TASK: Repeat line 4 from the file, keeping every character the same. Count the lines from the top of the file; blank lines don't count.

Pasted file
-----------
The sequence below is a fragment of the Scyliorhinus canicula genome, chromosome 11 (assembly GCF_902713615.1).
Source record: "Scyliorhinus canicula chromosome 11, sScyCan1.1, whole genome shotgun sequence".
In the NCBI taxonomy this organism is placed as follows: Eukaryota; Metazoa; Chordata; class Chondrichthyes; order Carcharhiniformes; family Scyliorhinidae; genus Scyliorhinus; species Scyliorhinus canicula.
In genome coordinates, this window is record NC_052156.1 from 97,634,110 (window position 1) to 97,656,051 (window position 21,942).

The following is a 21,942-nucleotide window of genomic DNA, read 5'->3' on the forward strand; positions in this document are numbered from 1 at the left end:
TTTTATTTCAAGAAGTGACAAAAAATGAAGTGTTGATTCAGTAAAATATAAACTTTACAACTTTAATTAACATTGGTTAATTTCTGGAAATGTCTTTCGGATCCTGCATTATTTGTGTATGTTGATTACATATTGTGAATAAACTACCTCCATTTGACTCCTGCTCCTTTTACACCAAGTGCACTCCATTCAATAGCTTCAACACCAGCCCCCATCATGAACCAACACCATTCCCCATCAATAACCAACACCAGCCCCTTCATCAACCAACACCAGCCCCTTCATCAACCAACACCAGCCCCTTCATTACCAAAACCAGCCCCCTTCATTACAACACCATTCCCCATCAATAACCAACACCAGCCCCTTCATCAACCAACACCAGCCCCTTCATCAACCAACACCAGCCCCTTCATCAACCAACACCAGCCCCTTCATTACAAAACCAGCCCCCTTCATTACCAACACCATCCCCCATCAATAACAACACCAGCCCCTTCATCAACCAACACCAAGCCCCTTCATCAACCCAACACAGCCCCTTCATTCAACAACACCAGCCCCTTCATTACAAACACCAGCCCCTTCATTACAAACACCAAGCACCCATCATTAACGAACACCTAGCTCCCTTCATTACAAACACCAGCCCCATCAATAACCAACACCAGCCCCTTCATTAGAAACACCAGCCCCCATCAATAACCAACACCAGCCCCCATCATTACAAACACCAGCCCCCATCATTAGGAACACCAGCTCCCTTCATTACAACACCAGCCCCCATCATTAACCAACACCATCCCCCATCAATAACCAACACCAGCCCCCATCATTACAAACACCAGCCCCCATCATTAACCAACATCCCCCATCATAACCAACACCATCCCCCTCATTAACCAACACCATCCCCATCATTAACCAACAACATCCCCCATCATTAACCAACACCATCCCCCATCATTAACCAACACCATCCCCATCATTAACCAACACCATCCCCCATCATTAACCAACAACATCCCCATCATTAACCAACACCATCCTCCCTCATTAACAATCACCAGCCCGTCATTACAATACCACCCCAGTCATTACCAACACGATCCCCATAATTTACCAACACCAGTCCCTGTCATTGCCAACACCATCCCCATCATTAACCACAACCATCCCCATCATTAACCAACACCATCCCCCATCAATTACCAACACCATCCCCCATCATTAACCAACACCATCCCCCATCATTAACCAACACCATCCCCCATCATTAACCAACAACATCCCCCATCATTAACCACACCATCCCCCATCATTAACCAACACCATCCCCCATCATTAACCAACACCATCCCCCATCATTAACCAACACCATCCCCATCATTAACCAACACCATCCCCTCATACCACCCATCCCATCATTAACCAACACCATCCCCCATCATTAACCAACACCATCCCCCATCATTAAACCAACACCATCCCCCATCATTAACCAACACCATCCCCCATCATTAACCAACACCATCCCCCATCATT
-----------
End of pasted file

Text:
In genome coordinates, this window is record NC_052156.1 from 97,634,110 (window position 1) to 97,656,051 (window position 21,942).